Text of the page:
At a ribbon cutting ceremony on April 3, New Haven officially welcomed the Brazilian business incubator Hub55 to the city.

Hub55, a partnership between the Brazilian consulting firm Paseli Consulting and New Haven City Hall, aims to bring Brazilian businesses in information technology, medical equipment and aerospace to the Elm City. Former Paseli consultant and hub founder Pamela Ariane Da Silva SOM ’14 came up with the idea during her time at the School of Management, where she made connections with officials at the Connecticut Department of Economic and Community Development. After three years of planning, Da Silva returned to the Elm City this year to launch the hub, which will help the Elm City make international connections, DECD commissioner Catherine Smith SOM ’83 said.

“The hub is the next step in what is a growing partnership between Connecticut and Brazil,” Smith said. “We are seeing great interest from Brazilian companies in our state, and this hub will be valuable resource for them as they pursue economic opportunities here.”

The venture has attracted big-name Brazilian entities including Brazil’s Ministry of Science, Technology, Innovation and Communication, the Association for the Promotion of Brazilian Software Excellence and the Brazilian Association of Medical, Dental, Hospital and Laboratory Equipment Industries.

Da Silva said Hub55 will provide both physical space and guidance to medium-sized Brazilian companies so that they can flourish in the city. Located in downtown New Haven’s business district at 195 Church St., Hub55 offers fully furnished offices for business partners.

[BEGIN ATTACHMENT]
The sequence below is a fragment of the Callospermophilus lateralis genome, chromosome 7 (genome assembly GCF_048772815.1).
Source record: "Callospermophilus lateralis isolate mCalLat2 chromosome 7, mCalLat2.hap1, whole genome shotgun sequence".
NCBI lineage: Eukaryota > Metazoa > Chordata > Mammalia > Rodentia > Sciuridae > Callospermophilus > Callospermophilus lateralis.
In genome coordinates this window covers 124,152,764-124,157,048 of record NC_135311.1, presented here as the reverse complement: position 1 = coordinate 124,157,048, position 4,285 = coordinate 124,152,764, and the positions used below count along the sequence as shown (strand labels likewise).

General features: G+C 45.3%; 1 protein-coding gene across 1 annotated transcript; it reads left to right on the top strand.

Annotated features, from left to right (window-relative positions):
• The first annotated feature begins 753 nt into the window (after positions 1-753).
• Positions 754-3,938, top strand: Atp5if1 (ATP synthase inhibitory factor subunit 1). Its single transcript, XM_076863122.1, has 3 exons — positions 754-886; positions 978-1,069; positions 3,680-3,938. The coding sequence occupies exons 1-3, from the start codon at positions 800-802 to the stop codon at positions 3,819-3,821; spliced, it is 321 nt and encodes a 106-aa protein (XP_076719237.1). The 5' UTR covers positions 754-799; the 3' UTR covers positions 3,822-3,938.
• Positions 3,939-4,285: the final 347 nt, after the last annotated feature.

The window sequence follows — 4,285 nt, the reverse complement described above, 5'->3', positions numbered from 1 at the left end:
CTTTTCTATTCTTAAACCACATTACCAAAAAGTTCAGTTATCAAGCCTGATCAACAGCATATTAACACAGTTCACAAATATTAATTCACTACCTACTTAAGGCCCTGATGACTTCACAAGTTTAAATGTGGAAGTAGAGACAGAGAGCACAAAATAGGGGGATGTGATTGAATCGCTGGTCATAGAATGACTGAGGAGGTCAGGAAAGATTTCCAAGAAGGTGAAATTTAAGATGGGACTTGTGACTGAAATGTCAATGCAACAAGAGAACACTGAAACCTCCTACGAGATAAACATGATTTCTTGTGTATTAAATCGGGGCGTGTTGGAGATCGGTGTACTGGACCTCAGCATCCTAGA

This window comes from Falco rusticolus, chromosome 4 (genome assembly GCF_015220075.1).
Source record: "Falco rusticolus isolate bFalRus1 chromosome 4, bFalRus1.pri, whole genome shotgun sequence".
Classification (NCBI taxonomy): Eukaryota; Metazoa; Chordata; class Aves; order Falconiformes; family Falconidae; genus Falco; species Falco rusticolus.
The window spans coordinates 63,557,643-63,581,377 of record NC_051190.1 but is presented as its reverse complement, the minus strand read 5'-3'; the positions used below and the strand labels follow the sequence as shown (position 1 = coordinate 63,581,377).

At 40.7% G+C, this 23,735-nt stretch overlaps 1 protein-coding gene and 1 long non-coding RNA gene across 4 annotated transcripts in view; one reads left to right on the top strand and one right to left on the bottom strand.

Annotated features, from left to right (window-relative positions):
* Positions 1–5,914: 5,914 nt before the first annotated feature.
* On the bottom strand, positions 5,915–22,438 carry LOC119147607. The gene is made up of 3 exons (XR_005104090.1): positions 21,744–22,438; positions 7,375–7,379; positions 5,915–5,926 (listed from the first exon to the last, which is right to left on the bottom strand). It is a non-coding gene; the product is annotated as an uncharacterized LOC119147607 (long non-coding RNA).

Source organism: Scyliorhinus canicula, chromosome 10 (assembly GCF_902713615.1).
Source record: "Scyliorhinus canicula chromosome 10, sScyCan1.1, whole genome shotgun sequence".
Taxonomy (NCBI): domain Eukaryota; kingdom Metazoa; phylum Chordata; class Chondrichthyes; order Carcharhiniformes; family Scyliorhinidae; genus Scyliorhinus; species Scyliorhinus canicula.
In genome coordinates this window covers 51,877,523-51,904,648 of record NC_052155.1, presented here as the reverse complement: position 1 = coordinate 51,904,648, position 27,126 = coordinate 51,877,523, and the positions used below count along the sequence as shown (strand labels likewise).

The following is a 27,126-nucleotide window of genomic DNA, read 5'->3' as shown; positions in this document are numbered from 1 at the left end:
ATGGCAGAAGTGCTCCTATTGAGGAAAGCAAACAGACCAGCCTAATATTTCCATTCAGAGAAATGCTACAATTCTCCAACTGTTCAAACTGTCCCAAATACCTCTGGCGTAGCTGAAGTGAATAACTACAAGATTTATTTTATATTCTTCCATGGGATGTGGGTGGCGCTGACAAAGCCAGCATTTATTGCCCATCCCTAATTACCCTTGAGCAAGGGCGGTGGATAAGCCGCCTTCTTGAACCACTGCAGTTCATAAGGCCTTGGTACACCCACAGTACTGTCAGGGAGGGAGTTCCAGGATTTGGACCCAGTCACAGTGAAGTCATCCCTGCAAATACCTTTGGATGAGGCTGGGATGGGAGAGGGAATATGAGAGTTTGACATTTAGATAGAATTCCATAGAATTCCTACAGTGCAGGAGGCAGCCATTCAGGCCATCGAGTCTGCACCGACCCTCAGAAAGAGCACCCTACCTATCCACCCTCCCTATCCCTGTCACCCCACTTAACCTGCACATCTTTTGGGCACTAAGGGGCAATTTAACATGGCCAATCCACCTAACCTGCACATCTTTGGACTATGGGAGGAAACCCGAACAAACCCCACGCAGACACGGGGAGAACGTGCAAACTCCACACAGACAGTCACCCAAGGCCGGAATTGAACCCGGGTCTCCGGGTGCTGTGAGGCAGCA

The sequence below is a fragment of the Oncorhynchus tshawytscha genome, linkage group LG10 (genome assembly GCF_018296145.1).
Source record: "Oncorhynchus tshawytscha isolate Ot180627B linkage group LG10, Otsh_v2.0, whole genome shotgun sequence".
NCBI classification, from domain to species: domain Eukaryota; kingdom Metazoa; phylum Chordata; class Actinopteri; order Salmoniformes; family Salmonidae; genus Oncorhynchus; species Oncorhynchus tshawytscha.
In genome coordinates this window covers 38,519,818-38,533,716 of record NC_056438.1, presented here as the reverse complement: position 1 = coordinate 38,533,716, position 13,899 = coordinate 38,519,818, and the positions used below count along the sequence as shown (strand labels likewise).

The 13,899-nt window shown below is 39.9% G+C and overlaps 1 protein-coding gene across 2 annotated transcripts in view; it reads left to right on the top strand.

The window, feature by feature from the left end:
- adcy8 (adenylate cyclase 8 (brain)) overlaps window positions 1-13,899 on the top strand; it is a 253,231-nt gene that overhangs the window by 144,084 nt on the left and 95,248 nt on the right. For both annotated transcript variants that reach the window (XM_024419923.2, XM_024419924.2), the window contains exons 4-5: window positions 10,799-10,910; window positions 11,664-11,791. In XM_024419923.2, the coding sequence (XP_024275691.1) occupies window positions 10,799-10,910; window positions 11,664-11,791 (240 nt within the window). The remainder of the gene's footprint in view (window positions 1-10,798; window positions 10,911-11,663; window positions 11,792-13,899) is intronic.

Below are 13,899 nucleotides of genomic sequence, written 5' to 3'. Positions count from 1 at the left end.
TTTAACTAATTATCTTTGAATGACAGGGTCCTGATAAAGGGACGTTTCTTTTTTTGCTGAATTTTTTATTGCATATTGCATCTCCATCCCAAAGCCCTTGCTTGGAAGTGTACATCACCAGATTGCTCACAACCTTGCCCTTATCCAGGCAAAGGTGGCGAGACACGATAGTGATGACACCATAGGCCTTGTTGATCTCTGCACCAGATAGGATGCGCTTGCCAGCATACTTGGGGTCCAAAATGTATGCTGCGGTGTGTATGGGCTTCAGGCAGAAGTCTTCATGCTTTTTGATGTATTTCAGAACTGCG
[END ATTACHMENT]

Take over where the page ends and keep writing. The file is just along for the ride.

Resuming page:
Da Silva added that Yale’s presence in the city as well as New Haven’s prime location between Boston and New York plays a large role in attracting potential partners. The wealth of human capital in the form of students from Yale and other top-tier schools in the region also provides incentives for growing businesses to invest in the city.

Aside from office space, Hub55 will also offer guidance to companies in the form of business plan management, research and development assistance and networking events with potential investors and government officials.

Financial incentives include the possibility of funding up to 50 percent of expansion projects through loans under flexible rates as well as debt forgiveness based on positive job creation rates. These loans have been made possible by investors from Brazil as well as a network of local investors, according to Mayor Toni Harp, who spoke at the April 3 ceremony.

“New Haven continues to thrive among the region’s most sought-after communities in which to live, work and grow a business,” Harp said. “We’re excited that Hub55 has now decided to call New Haven home.”

Harp said New Haven is a prime location for Hub55, as one-third of the American economy and two-thirds of the Canadian economy lie within a 500 mile radius of the Elm City.

The venture, however, is not without risk. Da Silva said that one of Hub55’s main goals is to attract companies with various levels of maturity that want to expand their businesses globally. These companies, she said, will be able to grow and develop international expansion plans in a realistic way, at their own pace while experiencing the ups and downs of the American market environment with the hub.

Da Silva added that President Donald Trump’s proposed immigration policies could pose a challenge to the hub, as it is geared toward international business. Though she has answered a barrage of immigration questions from Brazilian corporations, Da Silva remained positive that Hub55 will play an important role in shaping international business ventures in the Elm City.

“This is a chance to show the entrepreneurs here and business persons in Brazil that the U.S. is still home to business and wants to attract business and employment.” Da Silva said. “If you have a good company, a good business plan, good technology and there’s a market for you in the U.S., you will be welcome.”